Cast: R Madhavan, Vijay Sethupathi, Shraddha Srinath, Varalaxmi Sarathkumar
The latter half of the title of Pushkar-Gayatri’s Vikram Vedha belongs to the gangster played by Vijay Sethupathi. Even before we set eyes on him – and it’s a while into the movie before he swaggers in – he’s something of a legend. Cops speak in awe of the time he leapt from the first floor of a building, knife in hand, and sliced through a man’s head. And when news gets around that he has surfaced, it feels like Satan himself has emerged from his underground lair.
An ordinary masala movie would pit a god against this demon – and indeed, the first half of the title (R Madhavan) does come across like the scourge of evil, a saviour. He’s an encounter cop, but he’s able to sleep guiltlessly because he’s convinced the men he’s pumping bullets into are bad men who deserve to die. But slowly, the paint starts peeling away. Rather, the colour of his tees undergo a change. During the first meeting of Vikram and Vedha, the former is in white, the latter in black. By their last meeting, Vikram is in grey. He knows now that it isn’t a clear-cut line between good and evil.
The notion that cops and gangsters are but two sides of the same coin isn’t new: Michael Mann’s Heat is a brilliant exploration of how a cop who thinks he is doing good may be more messed up than the gangster. But Pushkar-Gayatri have decided to tell their story through the prism of the Vikram/Vetaal folklore – hence the title. The film opens with an animated stretch with the king Vikram high up in his castle, and soon, in pursuit of the vampire Vetaal, he plunges deep into a lake, a metaphorical hell. The creature latches onto his back and begins to narrate stories that are the old-world answer to a grey T-shirt: there’s a moral conundrum at the end.
This, in short, is the film. In a shot in a jeep, Vedha, who’s seated behind Vikram, quite literally appears to be on Vikram’s back. And boy, does he tell stories. Structurally speaking, this is a terrific idea. Each of Vedha’s stories is used to launch a flashback, and in addition to reshaping Vikram’s notions of morality, each of them provides clues to crack the case, find out what Vedha is up to and why.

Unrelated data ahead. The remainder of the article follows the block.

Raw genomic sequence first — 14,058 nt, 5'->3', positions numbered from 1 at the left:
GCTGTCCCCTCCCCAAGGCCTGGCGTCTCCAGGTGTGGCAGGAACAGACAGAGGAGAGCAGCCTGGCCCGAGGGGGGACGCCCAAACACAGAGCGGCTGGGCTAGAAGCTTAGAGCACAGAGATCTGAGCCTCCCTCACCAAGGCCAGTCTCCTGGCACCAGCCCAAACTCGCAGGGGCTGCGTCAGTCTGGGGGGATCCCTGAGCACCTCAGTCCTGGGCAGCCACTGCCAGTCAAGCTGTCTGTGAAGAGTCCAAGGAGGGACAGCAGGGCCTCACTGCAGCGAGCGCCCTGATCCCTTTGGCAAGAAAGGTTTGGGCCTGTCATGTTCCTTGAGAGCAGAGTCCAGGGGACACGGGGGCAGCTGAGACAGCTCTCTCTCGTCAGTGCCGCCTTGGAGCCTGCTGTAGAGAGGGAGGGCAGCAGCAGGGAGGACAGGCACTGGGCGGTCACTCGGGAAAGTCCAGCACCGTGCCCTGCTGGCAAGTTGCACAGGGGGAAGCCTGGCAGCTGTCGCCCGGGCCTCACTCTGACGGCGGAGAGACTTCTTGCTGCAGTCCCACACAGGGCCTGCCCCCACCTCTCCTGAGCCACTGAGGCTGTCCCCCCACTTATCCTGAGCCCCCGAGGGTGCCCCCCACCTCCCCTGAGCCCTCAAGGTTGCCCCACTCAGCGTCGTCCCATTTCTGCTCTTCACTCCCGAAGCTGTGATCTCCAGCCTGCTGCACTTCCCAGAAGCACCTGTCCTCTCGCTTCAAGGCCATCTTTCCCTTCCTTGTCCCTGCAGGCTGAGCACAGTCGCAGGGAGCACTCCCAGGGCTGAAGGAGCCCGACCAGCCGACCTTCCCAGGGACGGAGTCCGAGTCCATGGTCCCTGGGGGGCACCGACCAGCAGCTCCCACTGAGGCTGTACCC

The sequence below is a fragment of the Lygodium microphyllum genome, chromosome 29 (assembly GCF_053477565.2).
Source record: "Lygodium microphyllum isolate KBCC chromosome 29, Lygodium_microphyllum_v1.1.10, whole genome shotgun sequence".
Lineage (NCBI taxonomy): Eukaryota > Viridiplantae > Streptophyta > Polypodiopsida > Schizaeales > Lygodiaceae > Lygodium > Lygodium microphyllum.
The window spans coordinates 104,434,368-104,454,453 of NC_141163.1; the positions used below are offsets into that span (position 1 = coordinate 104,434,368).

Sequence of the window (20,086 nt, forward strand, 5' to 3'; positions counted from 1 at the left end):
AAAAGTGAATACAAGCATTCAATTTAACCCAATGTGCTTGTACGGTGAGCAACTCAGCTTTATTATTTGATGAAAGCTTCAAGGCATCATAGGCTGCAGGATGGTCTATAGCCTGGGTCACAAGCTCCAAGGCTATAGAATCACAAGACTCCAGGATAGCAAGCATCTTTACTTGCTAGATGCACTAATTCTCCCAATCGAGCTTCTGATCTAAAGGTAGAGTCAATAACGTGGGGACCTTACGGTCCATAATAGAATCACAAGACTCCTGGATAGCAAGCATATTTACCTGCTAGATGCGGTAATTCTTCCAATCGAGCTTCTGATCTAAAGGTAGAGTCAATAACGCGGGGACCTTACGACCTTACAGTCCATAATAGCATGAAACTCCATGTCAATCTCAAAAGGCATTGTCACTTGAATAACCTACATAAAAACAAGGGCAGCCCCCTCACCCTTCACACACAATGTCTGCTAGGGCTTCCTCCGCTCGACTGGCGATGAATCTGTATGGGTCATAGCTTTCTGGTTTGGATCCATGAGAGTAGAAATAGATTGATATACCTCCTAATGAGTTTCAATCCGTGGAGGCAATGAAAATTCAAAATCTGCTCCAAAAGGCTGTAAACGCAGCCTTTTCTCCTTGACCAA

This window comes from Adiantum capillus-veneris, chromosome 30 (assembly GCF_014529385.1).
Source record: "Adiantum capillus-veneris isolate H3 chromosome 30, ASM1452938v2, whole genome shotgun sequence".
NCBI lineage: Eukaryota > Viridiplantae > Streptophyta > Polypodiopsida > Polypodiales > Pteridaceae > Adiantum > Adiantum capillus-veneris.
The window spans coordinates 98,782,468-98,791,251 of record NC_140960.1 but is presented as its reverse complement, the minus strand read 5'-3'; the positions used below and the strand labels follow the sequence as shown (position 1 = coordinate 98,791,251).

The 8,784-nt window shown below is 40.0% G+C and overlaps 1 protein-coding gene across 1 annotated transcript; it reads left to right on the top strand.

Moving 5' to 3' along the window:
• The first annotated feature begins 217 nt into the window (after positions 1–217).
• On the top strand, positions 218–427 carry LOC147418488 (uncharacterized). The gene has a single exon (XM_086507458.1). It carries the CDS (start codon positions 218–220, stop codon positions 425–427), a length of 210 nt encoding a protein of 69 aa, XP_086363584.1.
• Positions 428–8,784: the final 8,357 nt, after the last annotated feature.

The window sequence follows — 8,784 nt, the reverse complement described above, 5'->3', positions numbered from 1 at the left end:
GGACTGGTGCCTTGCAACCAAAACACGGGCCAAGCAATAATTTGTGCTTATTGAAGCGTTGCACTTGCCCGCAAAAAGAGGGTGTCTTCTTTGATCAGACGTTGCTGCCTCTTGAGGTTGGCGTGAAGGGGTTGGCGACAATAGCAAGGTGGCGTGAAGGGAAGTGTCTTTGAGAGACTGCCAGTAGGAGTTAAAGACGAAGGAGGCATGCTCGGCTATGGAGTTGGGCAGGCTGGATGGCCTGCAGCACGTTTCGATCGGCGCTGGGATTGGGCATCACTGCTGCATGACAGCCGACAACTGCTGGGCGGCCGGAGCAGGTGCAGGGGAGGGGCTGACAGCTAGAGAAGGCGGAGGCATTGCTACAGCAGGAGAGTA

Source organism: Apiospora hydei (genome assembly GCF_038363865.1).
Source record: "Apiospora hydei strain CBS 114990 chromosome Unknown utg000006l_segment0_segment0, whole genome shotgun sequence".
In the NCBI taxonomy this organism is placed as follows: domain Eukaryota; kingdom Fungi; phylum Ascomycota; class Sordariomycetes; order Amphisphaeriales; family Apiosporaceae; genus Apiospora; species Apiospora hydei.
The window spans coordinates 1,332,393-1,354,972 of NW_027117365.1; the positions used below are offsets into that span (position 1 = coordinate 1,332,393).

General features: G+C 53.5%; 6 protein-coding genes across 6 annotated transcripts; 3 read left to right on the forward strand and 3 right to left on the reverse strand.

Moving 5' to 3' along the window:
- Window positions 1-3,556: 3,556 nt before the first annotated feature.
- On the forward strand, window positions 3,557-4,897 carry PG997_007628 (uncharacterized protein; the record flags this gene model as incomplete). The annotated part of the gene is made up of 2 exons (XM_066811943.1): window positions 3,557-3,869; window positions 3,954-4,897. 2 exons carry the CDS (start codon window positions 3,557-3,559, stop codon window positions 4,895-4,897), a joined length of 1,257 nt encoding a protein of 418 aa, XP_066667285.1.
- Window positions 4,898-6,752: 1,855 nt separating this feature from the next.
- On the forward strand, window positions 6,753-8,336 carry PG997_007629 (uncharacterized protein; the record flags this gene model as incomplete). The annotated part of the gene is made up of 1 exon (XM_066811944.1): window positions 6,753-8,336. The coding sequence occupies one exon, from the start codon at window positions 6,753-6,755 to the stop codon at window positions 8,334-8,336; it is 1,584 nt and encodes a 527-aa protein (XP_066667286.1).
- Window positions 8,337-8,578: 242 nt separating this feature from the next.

As characters, I didn’t buy a second of Vikram or Vedha. The latter is more a conceit, a wise-beyond-his-years agent of learning. Pushkar-Gayatri have no patience with filmy clichés, so when someone close to Vedha dies, we don’t see him weeping in frustration, seething with rage. He’s a Zen killer, more Zen than killer. After narrating his first story, he tells Vikram, “Idhu Vedha-va pathi illa, dharmathai pathi.” (This is not about Vedha. This is about dharma.) If he got himself a shave and ditched the gun, you’d find him under a Bodhi tree.
And Vikram transforms into a rapt disciple, holding on to his every word. The writer-directors themselves must have been unconvinced about this, for more than once, a character asks Vikram about his fascination with Vedha. King Vikram was forced to hear Vetaal out because if he didn’t, his head would shatter into a thousand pieces. This Vikram’s reason simply seems to be “the screenplay told me so.”